What what I’d recommend is finding what works (and feels) the best for you, then stick with it. To make that happen, you’d need to practice different patterns such as 2:2, 2:3, 3:4, or a 4:4. This is especially the case when you’re doing different workouts such as easy runs, tempo runs, and even sprinting.

  1. Deep Breathing

Need more air on the run? Belly breathing is exactly what the doctor ordered.

Belly breathing—also known as deep, diaphragmatic breathing—will help you deliver more oxygen to your circulatory system and working muscles. This, in turn, boosts your performance and prevents nausea and fatigue.

Instead of relying on your chest to breathe (which is what the majority of runners do), train yourself to breathe deeply from your belly.

The Road to Mastery

Note: Before you start learning advanced running breathing techniques such as rhythmic breathing, you’ll first have to learn how to breathe deeply.

To master this type of breathing, start practicing it in the comfort of your home. Do it while standing, sitting and lying down. You should be belly breathing all the time, whether you’re shopping for groceries, reading a book, watching TV, etc.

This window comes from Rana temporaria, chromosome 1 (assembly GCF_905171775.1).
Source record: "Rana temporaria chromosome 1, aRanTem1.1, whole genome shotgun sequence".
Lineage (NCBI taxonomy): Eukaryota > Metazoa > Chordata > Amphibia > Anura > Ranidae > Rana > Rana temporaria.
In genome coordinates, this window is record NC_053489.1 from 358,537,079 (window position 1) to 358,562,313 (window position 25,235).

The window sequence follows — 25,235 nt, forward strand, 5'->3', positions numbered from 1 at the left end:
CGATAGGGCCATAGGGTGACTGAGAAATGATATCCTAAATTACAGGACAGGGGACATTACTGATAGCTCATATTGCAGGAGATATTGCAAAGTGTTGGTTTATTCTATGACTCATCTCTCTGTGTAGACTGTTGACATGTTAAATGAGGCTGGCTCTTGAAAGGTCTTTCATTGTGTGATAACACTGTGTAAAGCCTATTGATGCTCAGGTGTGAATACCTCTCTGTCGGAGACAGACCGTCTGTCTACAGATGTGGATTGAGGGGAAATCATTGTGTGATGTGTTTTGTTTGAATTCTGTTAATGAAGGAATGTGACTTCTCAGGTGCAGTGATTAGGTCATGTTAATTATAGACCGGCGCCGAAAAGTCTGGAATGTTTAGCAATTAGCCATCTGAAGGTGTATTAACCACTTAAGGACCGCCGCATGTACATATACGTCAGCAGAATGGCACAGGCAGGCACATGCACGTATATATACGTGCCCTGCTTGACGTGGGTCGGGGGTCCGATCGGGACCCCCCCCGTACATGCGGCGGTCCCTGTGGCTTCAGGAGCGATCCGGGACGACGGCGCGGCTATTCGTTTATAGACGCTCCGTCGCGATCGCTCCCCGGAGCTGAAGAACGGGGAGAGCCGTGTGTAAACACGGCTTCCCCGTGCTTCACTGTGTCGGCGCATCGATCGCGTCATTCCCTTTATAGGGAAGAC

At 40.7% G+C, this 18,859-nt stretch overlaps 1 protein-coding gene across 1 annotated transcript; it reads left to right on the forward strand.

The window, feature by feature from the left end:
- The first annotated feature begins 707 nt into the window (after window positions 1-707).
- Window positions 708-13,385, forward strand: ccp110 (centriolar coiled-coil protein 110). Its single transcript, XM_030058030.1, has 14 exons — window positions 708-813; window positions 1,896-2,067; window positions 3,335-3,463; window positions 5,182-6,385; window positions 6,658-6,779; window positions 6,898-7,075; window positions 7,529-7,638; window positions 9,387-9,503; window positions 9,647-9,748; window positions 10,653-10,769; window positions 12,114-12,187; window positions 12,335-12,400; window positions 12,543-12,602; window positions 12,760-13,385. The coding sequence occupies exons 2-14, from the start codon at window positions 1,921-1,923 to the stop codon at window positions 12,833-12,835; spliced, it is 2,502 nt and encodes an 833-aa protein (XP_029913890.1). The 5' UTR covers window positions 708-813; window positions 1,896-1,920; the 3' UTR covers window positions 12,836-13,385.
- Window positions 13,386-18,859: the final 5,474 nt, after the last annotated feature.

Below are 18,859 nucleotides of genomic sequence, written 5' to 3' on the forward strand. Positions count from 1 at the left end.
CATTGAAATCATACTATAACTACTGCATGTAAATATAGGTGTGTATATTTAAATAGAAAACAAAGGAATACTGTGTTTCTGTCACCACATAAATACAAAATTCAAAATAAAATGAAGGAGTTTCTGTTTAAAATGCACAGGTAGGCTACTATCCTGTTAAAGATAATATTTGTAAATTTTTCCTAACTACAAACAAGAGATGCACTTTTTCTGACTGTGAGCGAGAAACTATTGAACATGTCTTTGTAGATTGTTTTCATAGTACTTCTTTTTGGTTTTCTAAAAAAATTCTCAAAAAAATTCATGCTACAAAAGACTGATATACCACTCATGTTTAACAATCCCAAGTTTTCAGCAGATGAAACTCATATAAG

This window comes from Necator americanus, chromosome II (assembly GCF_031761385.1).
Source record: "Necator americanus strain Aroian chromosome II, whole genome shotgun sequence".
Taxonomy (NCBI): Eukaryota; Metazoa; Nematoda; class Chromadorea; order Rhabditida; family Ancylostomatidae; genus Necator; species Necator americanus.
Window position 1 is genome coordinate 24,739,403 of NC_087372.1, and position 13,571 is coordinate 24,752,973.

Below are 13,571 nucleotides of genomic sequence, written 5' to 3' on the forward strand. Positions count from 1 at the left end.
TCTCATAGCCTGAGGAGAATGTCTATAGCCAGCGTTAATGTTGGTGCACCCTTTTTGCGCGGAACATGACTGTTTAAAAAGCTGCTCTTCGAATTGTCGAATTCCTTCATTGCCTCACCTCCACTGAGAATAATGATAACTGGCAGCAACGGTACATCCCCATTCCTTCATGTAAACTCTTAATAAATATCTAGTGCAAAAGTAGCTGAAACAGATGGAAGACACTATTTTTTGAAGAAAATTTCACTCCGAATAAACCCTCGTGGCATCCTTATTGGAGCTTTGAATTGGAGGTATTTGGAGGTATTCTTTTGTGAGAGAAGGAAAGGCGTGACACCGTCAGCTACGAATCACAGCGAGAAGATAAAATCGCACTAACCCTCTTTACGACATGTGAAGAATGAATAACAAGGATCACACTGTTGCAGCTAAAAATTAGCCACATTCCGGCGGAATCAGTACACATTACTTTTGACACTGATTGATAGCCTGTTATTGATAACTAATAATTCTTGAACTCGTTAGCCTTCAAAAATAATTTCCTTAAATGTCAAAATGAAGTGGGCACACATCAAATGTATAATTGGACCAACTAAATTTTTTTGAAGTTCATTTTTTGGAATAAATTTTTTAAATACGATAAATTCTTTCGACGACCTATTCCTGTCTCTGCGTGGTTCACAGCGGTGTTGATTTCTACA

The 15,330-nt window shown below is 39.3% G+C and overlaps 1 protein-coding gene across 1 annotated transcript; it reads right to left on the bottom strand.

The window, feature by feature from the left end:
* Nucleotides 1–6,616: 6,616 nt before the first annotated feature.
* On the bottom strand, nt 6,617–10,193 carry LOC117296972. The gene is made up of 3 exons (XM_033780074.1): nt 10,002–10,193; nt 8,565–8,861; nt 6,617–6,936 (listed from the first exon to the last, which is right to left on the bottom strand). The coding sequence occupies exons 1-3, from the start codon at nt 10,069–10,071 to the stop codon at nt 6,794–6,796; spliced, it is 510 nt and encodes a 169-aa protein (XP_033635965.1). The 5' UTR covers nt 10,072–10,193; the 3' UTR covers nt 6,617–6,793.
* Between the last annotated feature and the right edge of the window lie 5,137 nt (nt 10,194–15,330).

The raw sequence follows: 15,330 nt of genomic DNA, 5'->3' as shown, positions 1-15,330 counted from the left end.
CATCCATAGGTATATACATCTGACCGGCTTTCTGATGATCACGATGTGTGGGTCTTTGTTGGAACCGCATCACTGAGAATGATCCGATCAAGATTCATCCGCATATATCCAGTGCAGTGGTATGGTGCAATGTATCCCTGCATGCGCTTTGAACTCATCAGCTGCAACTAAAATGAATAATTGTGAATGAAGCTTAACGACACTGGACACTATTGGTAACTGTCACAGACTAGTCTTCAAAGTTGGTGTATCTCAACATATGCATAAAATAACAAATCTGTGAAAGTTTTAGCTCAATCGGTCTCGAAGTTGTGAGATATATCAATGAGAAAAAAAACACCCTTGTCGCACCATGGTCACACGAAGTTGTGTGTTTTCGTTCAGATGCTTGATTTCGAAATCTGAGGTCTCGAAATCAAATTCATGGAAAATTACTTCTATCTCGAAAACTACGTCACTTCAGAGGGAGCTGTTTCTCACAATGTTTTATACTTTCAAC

Once deep breathing has become close to second nature, transfer your newly acquired skill to your running practice.

  1. Nose Vs. Mouth Breathing

According to my experience, inhaling through the nose and exhaling out of the mouth is much more efficient for running.

Inhaling through the nose allows for deeper breaths and warms the air on its way to the lungs, whereas breathing out from the mouth helps get rid of as much carbon dioxide as possible. It also relaxes the body.

How to put this into practice? Simple. During your run, the mouth should be held slightly open in what’s known as the “dead fish” (the name speaks for itself).

  1. Strengthen Your Core

The diaphragm is the main muscle in charge of breathing, and you can tone it the same way you strengthen your calves and hamstrings. Pilates exercises are one of the best ways to do this, and doing so will boost your endurance and performance.

Two Pilates Exercises For Better Breathing